For Immediate Release: December 6, 2017
Contact: Isabel Urbano, Isabel.Urbano@berlinrosen.com
New Hampshire Groups to Join Tens of Thousands Nationwide in Call for Moral Revival of America
Historic Wave of Non-Violent Civil Disobedience to Hit New Hampshire Capitol
Modern-Day Poor People’s Campaign Launches to Unite Poor, Disenfranchised, Clergy in Challenge to Systemic Racism, Poverty, War Economy, Ecological Devastation, Distorted National Morality
Pembroke, N.H.– Thousands of poor and disenfranchised people, clergy and moral leaders in New Hampshire will engage in direct action at the state capitol next spring as part of the Poor People’s Campaign: A National Call for Moral Revival, joining tens of thousands nationwide in a six-week protest highlighted by one of the largest waves of civil disobedience in U.S. history, organizers announced Monday. The announcement comes 50 years to the day after Dr. Martin Luther King and others called for the original Poor People’s Campaign.
Challenging the enmeshed evils of systemic racism, poverty, the war economy, ecological devastation and America’s distorted national morality, organizers said Monday they will draw on the unfinished work of the 1968 Poor People’s Campaign, reigniting the effort led by civil rights organizations, labor, tenant unions, farm workers, Native American elders and grassroots organizers to foster a moral revolution of values.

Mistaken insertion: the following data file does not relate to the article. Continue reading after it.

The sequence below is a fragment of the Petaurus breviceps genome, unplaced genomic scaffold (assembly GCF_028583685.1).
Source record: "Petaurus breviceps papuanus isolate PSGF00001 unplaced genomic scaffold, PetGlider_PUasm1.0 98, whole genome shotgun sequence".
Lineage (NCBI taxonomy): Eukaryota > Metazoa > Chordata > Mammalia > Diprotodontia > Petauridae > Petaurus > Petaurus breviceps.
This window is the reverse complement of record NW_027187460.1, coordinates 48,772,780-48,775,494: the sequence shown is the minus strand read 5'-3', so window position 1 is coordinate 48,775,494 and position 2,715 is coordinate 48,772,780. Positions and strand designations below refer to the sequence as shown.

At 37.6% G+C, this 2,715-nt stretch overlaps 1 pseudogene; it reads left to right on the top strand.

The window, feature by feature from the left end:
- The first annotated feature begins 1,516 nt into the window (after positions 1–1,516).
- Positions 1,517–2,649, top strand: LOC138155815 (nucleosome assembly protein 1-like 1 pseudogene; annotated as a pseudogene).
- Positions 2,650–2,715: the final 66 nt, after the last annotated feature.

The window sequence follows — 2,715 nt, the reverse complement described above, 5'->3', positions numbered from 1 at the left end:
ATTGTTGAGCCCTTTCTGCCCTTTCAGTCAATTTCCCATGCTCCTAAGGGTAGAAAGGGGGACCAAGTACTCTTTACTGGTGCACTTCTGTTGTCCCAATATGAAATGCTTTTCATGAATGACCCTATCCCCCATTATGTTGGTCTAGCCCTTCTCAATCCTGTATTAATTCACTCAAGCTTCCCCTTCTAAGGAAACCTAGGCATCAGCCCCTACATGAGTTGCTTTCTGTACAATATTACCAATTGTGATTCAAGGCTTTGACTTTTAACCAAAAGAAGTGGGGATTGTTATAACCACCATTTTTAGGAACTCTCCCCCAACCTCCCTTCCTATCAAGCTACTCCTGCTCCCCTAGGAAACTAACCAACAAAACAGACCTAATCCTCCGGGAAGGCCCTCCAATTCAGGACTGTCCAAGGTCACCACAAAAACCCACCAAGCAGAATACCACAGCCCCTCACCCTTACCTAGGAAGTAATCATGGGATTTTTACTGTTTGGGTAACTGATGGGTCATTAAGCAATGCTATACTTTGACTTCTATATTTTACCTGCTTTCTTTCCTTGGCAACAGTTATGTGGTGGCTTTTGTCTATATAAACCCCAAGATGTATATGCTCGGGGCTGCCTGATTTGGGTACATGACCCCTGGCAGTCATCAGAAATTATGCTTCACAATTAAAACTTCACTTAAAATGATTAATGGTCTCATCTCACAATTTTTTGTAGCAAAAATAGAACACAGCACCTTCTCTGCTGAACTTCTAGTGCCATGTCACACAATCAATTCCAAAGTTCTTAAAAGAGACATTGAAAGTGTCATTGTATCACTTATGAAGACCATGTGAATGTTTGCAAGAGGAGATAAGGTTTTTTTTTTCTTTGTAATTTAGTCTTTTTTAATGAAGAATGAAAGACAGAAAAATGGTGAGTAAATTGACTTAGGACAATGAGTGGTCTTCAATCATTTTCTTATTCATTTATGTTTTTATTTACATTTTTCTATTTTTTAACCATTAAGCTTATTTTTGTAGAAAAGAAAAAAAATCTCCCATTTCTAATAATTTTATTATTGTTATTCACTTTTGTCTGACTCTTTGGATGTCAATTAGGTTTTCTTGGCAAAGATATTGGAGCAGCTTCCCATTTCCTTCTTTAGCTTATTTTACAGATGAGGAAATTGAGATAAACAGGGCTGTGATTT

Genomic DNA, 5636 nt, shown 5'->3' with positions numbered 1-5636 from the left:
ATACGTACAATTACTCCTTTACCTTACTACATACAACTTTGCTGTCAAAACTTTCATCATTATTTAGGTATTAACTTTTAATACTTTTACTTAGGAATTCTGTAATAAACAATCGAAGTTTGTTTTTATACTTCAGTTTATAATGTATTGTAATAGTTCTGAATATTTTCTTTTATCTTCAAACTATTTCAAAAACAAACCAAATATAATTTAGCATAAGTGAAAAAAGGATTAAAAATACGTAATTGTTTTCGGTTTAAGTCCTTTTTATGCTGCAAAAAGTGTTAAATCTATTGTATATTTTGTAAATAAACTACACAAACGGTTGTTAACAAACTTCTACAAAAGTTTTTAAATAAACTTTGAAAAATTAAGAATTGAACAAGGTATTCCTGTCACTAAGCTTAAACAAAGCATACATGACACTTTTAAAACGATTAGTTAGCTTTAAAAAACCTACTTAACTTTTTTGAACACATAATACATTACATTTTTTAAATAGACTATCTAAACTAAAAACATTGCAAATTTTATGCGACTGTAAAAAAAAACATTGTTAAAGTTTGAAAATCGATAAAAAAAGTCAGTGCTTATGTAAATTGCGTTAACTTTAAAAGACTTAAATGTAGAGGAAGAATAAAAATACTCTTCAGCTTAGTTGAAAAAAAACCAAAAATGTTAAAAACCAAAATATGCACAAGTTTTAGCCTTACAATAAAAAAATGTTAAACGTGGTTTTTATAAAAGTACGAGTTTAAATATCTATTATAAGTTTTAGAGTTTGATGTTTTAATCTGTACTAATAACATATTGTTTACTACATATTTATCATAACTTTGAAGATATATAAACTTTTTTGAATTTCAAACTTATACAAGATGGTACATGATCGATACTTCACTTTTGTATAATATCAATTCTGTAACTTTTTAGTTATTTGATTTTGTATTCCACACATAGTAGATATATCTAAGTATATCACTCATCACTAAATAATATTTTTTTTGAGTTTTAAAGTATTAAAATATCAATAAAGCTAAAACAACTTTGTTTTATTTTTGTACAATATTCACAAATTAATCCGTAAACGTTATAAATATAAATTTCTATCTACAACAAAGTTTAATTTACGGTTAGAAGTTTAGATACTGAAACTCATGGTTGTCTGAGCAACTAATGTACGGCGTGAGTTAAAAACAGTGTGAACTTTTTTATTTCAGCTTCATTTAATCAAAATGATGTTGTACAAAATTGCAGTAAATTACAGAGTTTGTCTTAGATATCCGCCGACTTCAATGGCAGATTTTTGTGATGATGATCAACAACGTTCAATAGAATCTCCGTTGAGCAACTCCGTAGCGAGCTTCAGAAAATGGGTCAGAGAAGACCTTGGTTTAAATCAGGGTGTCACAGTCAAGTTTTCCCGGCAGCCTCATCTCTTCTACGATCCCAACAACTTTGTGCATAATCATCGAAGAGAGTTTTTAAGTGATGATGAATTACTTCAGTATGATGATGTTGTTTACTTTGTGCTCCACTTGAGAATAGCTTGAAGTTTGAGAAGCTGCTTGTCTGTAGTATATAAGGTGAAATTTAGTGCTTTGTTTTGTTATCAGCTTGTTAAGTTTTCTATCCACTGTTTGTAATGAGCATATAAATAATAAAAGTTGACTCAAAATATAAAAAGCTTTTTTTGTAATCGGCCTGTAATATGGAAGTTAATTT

Expected to be a multi-year effort, The Poor People’s Campaign: A National Call for Moral Revival will intensify starting Mother’s Day with six weeks of direct action and civil disobedience across at least 25 states, including New Hampshire, and the District of Columbia, leading up to a mass mobilization at the U.S. Capitol June 21. Each week will focus on a different injustice, beginning with child poverty, and will include specific policy goals and a voter education program to advance a moral agenda at the state and federal levels.
The Poor People’s Campaign: A National Call for Moral Revival is co-organized by Repairers of the Breach, a social justice organization founded by the Rev. Barber; the Kairos Center for Religions, Rights and Social Justice at Union Theological Seminary; and scores of local and national grassroots groups across the country, including the NH Council of Churches, American Friends Service Committee-NH, NAACP Manchester Branch, Granite State Organizing Project, NH United Church of Christ Economic Justice Mission Group, Unitarian Universalist Action NH and NH Peace Action.
On Monday, leaders of nearly half a dozen major denominations announced their organizations are endorsing the movement, including the Christian Church (Disciples of Christ), Presbyterian Church (USA), Union of Reform Judaism, United Church of Christ, and Unitarian Universalist Association.